Vintage and Floral founder Jennifer Campbell Kirk speaks to Precious Online Magazine April 14, 2013 22:11
Jennifer Campbell Kirk spoke to Precious Online Magazine about why she is inspired to make handmade American patchwork quilts and gives advice on starting your own business.
Describe your business in one paragraph
Vintage and Floral is a luxury brand that beautifully handcrafts limited edition heirloom patchwork quilts and cushions in the UK, using Vintage American design and craft with Shaker style simplicity.
Why did you decide to start your company?
My Dad died in 2011 and I was facing redundancy from my job. My mum had died suddenly three years before, so I was at a very low point in my life. I felt that my family history had evaporated.
My 81-year-old Texan mother-in-law happened to be in the UK at the time when my Dad passed away and patiently began to teach me how to make quilts. I found this very therapeutic and quilt making helped me deal with my loss. Six months later I spent a month in Dallas, Texas learning how to patch-work. I would spend 8 to 9 hours a day sewing and was completely hooked. I loved the traditional American quilt patterns, their sense of history and the idea of preserving a female heritage craft. I then realised that I wanted to start my own business making these beautiful heirloom quilts.
What was your career path prior to starting your business?
My background is in youth work and I spent several years as a manager running arts projects and events with young people. I trained as a Drama Therapist in 2004 and five years ago was awarded funding to set up a creative arts therapy charity Wise Dolls, for women and girls who had suffered domestic abuse.
Recently PR guru and feminist, Lynne Franks, has come on board as Patron. A percentage of sales from Vintage and Floral quilts are donated to the charity.
Did you always know that you would become an entrepreneur?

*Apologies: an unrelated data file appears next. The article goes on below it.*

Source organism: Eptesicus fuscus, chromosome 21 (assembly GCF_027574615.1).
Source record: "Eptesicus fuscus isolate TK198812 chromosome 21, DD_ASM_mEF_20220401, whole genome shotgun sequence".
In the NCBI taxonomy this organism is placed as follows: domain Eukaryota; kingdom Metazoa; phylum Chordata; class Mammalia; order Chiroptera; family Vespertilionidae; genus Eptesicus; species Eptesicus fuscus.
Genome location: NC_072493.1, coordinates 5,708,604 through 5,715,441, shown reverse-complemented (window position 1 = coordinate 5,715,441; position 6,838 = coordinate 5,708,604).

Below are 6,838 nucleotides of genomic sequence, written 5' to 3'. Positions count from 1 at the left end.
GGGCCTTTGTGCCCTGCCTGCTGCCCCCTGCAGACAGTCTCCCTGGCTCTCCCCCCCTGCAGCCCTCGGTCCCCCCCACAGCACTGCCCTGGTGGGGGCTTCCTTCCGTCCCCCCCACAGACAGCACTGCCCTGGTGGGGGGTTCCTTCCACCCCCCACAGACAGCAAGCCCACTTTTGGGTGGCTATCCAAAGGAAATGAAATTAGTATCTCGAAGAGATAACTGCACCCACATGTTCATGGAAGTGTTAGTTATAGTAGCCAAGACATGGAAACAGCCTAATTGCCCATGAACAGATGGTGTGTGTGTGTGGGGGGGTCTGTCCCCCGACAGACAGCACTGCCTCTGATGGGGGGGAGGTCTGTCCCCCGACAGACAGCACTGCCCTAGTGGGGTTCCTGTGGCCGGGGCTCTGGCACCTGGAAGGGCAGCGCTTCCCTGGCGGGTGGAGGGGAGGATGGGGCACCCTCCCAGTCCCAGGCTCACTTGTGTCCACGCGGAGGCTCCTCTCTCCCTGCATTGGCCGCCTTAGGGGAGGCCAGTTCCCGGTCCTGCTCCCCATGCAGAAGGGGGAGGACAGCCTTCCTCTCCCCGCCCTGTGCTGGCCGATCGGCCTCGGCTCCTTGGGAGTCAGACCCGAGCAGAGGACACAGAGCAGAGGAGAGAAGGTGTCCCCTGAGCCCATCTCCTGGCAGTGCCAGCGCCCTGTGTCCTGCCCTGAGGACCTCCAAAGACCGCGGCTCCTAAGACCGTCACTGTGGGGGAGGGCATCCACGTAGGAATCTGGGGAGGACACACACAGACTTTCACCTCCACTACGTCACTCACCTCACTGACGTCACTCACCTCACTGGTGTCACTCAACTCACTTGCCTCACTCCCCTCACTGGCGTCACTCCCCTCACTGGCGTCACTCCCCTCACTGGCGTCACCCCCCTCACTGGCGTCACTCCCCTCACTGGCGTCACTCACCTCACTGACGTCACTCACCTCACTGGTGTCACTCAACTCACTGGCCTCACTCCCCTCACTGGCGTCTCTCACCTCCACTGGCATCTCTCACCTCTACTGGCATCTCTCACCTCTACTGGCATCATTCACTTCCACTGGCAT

I didn’t define myself as an entrepreneur or even a social entrepreneur back then, but if I saw a problem and had an idea for the solution, then that would motivate me to make it happen. I find it very rewarding to make a real difference.
Tell us about the business planning stage
I didn’t have a business plan for Vintage and Floral, although I did have for my previous ventures. My business started on my kitchen table and was fairly cheap to set up. I invested in a good sewing machine and several quilting books to build on what I had learnt from my mother-in-law.
I also attended a several sewing workshops and was delighted when I got a place onDoug Richard’s School for Creative Startups, to help me with the business side.
Tell us about a typical working day
Well, I still have a day job and I run my charity part-time, so my life is very busy at the moment. I wake up at 7.30am and then work until 6pm. I spend my lunchtime making calls and answering emails and use my train ride to and from work either mediating or organising my day.
I come home and sew patchwork quilts until 11pm. I then go through my emails, do social media stuff and admin for my charity and for Vintage and Floral until around 1am. I usually watch Munsters, the Addams Family or Green Acres in bed to unwind.
What have been the highlights of running your own business?
I have recently launched my business at School for Creative Startups Showcase at Somerset House which has been very exciting for me. Having such a positive response to my quilts and the history behind quilt-making has been encouraging. I met some amazing people and as a result have a couple of projects planned for this year so watch this space!
What, or who, inspires and motivates you?
My late mum has been an inspiration to me, she was a very strong person who had her own mind and was always helping others. I am also inspired by the courage of Mexican painter Frida Kahlo and admire Oprah Winfrey for overcoming such adversity, her business attitude and her philanthropy.
How do you work on making your business grow?
Social media has been key for me. I am influenced by my psychotherapy background, so I tweet on how people can be creative and enjoy a simple life. I think it is important to be authentic and to connect with others on what one is passionate about. I am also trying to get more involved in networking and moving outside of my comfort zone.
What’s the most important business lesson you’ve learnt as an entrepreneur?
I think juggling between working ON my business and AT my business has been a valuable lesson. I am still learning how to balance how much time I spend making quilts versus marketing and promoting what I do.
What other passions do you have away from your business?
I trained as a Classical singer so I do my best to regularly practice my singing. Occasionally I still do professional gigs. I also love gardening and tend to pot around on the weekends. It is as a form of mediation and helps me maintain equilibrium.
What advice would you give to someone who wanted to start their own business?
Be passionate about your business which will sustain you during the difficult times. Keep learning and become an expert in your field so others will trust you. We buy from people we trust. I have also found having a mentor really useful. It helps me stay focused, disciplined and accountable.